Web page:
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Author Talk: March 2014

Adele Levine’s memoir, RUN, DON’T WALK, is about her experience working as a physical therapist at the Walter Reed Army Medical Center in Washington, D.C. Here, she talks about the impact working in the hospital’s amputee rehabilitation clinic had on her life, why she felt compelled to write about it and what she hopes readers will take away from her book.

Question: What made you want to write this book?

Adele Levine: The congressional closure of Walter Reed Army Medical Center and our subsequent transfer to Bethesda Naval Hospital (later renamed Walter Reed National Military Medical Center) made me want to write this book. I thought that a book about the amputee center at the original Walter Reed, could, in a way, stop time and preserve the historic hospital at its finest hour. While I was far from the best physical therapist there, I knew the one thing that I could do was write. And that as an insider I would be able to write about Walter Reed in a realistic manner that wouldn’t be corny or cheesy, something that an outside journalist would not be able to accomplish. After Walter Reed Army Medical Center closed and I was working at the new hospital, with the gift of time and distance, I was able to devote myself to writing a humane and humorous book.

Q: Have any of your coworkers or former patients read the book? What have their reactions been, or what do you expect them to be?

AL: I had my immediate coworkers, my supervisors and my boss read the manuscript before I submitted it for publication. It is as much their story as mine and I wanted their blessing. They were supportive and all, surprisingly, sentimental. One of my former coworkers told me that working at Walter Reed was the best job she ever had, and she was so happy to have a book that described our experiences. She said she would read RUN, DON’T WALK over and over and over to never forget what happened at Walter Reed Army Medical Center.  

The patients were also very supportive of the idea of this book. That surprised me. I didn’t think any of them would really be interested in a book about a Walter Reed physical therapist, but many of them told their families about it and bought early copies. Two former Walter Reed Army Medical Center patients wrote blurbs for the back cover.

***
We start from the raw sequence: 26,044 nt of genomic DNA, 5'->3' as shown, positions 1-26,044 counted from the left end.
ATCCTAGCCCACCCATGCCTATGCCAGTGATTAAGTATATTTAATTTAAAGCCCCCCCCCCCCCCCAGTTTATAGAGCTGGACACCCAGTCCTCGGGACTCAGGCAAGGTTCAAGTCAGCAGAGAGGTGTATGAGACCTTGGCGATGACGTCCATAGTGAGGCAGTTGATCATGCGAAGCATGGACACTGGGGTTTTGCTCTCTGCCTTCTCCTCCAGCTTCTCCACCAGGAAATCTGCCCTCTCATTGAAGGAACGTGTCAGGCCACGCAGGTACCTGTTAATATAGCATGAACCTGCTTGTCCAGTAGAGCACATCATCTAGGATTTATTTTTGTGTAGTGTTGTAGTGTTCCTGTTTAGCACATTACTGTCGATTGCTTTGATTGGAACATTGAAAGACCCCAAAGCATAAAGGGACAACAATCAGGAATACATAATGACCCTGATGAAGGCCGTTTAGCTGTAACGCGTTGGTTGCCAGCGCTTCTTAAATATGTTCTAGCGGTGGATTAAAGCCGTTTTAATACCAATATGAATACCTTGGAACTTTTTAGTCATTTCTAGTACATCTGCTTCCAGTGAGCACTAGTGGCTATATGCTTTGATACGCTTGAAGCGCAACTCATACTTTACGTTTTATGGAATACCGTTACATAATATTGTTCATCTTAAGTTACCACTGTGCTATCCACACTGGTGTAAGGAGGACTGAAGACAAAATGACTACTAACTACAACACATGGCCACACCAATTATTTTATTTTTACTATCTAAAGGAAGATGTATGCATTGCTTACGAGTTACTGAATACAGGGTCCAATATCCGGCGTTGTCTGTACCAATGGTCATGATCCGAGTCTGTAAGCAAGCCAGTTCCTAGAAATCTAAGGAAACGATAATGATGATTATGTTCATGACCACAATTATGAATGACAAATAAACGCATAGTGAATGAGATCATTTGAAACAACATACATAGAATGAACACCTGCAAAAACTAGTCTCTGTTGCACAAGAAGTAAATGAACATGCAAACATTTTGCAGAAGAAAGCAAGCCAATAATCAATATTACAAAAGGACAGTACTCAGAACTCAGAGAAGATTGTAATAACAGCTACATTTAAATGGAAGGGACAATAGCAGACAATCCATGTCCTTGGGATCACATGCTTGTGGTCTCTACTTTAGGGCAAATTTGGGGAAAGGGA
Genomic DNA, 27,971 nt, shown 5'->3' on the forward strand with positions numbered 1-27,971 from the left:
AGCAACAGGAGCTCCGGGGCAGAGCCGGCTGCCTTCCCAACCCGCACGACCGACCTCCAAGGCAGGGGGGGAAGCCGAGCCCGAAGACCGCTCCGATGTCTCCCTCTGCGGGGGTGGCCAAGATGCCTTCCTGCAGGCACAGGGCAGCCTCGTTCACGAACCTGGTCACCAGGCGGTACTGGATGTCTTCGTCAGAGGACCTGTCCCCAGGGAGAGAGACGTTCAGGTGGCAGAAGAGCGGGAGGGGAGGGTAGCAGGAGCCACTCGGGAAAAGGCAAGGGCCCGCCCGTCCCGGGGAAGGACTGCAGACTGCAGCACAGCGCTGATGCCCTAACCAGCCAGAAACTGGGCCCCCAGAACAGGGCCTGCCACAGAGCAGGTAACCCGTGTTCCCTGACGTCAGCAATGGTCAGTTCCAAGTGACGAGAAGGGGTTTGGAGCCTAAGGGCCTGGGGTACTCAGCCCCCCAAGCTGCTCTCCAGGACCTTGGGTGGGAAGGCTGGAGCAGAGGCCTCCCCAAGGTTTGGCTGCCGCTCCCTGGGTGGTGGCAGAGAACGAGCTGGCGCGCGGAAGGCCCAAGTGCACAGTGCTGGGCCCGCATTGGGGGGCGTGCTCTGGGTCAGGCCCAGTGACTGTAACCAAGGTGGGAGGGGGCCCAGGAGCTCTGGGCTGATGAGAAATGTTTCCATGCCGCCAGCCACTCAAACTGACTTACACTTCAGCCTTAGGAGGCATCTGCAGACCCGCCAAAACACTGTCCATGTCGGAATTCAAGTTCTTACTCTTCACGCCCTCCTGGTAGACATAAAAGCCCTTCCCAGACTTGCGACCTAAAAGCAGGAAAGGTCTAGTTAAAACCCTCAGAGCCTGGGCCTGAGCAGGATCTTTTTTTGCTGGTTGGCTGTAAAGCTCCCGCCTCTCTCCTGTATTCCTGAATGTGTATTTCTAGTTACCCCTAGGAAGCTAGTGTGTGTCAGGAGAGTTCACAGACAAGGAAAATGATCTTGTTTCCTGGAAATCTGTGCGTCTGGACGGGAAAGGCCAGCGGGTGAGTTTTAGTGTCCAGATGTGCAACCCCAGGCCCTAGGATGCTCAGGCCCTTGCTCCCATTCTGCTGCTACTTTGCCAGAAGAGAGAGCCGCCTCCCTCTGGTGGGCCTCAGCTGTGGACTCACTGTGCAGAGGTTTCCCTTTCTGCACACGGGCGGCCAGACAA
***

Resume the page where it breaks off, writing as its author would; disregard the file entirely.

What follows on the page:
Q: One scene in the book details how you stole a rug from Home Depot (107). Why did you include that scene in the book? Tell us --- did you ever return the rug?

AL: I included it because it was an example of how Walter Reed bled over into my personal life. Even off work, I was still at work…Being a physical therapist at Walter Reed was a stressful job --- the early hours and the workload. I didn’t always handle the pressure well. Later, I thought the Home Depot story was funny --- but in an uncomfortable way. I never returned the rug. But I felt really guilty about it and didn’t unroll it for several months.

Q: Why do you think Cosmo (or the patients who comprised his composite character) struck such a chord with you?

AL: All of my patients struck a chord with me. My coworkers used to make fun of me for being a “mother hen.” But I especially struggled with the patients that made up the character of Cosmo --- all that they went through, and are probably still going through. One in particular had so much potential and when he wasn’t doing well, I blamed myself. I had many, many sleepless nights. The turning point for me was that random conversation I had with the visiting anthropologist --- that I was forcing my goals on my patients. It made me rethink how I defined success. That’s when I realized that Cosmo was going to do okay. And as a physical therapist, it made me take a step back and let my patients dictate the pace of their rehab.